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Friday, June 3, 2011

Cutting Kids' Health Care Will Make Deficits Bigger

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In the name of curtailing deficits, politicians across the country are hacking away at programs that aim to make children healthier. In Congress, for example, House Republicans are spearheading a budget that eviscerates funding for food assistance and effectively defunds the wildly successful Children's Health Insurance Program.

Similarly, from Texas to California, state lawmakers are chopping children's' health programs in the face of budget shortfalls. In all these initiatives, the rhetorical leitmotif is "fiscal responsibility."

Like clockwork, this has set off the now-standard ideological debate over values, with liberals arguing that it's immoral to deny health care to today's kids and conservatives countering that it's even more immoral to saddle the next generation with debt. But as highlighted by a new National Bureau of Economic Research report, both sides are ignoring the most important non-ideological fact: Any so-called "deficit reduction" plan that cuts child health programs is almost certain to increase deficits.

The NBER study compared British and American illness rates, controlling for both demographic differences and risk factors like smoking and drinking. It found that a) we have "much higher" childhood illness rates than our English counterparts, b) "the transmission rates of higher rates of childhood illnesses into poor health in (adults is) higher in America compared to England" and therefore, c) "the origins of poorer adult health among older Americans compared to the English traces back right into the childhood years."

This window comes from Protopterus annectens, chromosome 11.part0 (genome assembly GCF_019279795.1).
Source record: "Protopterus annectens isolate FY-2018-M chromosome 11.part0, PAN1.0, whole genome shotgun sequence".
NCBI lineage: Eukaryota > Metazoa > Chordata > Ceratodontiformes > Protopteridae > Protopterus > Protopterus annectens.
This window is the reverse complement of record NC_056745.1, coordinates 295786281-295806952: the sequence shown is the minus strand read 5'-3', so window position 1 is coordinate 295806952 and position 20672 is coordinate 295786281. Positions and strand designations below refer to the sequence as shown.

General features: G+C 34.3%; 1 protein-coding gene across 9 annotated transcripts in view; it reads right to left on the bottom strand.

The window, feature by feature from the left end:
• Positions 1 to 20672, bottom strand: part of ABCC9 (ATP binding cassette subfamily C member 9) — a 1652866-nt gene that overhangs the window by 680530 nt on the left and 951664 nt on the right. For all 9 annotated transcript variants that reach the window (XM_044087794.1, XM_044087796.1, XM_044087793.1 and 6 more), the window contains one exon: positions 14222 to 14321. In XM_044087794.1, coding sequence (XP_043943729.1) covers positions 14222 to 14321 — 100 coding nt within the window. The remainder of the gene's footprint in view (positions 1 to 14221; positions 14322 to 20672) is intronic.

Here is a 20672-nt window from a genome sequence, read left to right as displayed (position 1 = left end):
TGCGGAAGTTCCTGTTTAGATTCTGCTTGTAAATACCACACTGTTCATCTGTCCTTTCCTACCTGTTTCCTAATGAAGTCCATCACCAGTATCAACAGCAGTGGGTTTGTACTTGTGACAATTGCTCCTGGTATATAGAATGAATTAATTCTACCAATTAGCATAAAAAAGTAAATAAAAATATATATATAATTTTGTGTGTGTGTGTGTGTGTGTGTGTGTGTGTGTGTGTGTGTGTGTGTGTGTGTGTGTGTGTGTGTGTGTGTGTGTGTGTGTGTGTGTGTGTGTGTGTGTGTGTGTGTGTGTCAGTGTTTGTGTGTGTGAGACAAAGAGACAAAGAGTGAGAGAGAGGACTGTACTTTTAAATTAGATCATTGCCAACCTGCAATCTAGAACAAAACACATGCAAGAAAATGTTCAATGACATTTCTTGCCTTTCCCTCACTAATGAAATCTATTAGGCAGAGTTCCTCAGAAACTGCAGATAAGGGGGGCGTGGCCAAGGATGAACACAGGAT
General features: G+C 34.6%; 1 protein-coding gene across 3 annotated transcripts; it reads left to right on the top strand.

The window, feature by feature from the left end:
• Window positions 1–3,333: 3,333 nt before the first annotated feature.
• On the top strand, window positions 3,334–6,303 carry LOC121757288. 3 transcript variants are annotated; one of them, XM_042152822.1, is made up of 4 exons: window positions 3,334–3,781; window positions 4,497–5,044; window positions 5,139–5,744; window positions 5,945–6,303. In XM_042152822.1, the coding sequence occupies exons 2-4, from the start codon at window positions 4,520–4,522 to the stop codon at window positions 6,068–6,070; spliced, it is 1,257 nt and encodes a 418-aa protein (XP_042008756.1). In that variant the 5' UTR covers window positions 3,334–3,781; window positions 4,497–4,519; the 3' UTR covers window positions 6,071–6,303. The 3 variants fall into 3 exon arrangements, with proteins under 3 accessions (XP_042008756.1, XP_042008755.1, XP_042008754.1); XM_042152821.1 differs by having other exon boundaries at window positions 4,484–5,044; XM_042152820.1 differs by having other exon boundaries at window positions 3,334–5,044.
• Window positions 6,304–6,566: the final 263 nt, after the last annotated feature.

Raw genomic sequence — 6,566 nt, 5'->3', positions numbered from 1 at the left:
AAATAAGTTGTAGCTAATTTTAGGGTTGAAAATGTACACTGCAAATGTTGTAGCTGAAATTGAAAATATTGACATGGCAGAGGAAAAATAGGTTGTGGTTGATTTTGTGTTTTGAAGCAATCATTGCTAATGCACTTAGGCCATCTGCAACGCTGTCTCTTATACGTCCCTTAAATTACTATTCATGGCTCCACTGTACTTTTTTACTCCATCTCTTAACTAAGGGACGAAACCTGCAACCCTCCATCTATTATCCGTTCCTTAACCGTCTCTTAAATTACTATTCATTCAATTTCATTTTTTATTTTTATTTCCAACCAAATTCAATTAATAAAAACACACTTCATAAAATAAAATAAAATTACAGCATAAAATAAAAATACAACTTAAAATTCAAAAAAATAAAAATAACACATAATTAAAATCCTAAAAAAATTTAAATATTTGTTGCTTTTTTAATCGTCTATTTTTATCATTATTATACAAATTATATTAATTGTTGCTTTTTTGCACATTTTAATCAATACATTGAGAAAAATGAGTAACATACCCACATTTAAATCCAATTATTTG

In other words, America's broken private health care system allows kids' medical afflictions to become far worse in adulthood than they become in England—a nation with a government-sponsored universal health care system.

Remembering that experts say diabetes alone could be a $3 trillion health-cost time bomb in the United States, the NBER study's underlying message should be clear: If we reduce our country's minimal efforts to make kids healthier, we will be all but guaranteeing even more deficit-exploding medical problems down the line.

Those problems, of course, are often more expensive to therapeutically treat in adults than to pre-emptively address in kids. That means any short-term savings achieved by cuts to children's health care will likely be wiped out by much bigger costs as those less-healthy kids enter adulthood. And don't forget—those additional marginal costs are everyone's concern because they often end up being paid by Medicare (aka taxpayers).

The NBER study is quick to point out that access to children's health insurance—universal in England, but not in America—may not be the "primary" factor in the discrepancy between our two nations' health stats. However, it's possible that health services for pregnant women are acutely involved.

It's also possible the results reflect not just differences in health services, but also larger incongruities in everything from food safety regulation to consumer products safety laws to environmental protection. This would suggest that it's not only ignorant for self-described deficit hawks to cut children's health programs, but also absurd for them to cite deficits as reason to cut enforcement of public-interest laws.

As obvious as these lessons may seem, appreciating their significance requires a serious attitudinal shift in America. It requires us to take the longer view of our deficit challenges, to see certain expenditures as investments in future savings and to remember that adage about "cutting off your nose to spite your face." Because while we certainly can get the deficit under control, we cannot achieve such a goal by denying kids health care.

Doing that will spite the whole country—and make the budget picture far worse.

David Sirota is a best-selling author of the new book "Back to Our Future: How the 1980s Explain the World We Live In Now." He hosts the morning show on AM760 in Colorado and is a contributing writer at Salon.com. E-mail him at ds@davidsirota.com, follow him on Twitter @davidsirota or visit his website at www.davidsirota.com.

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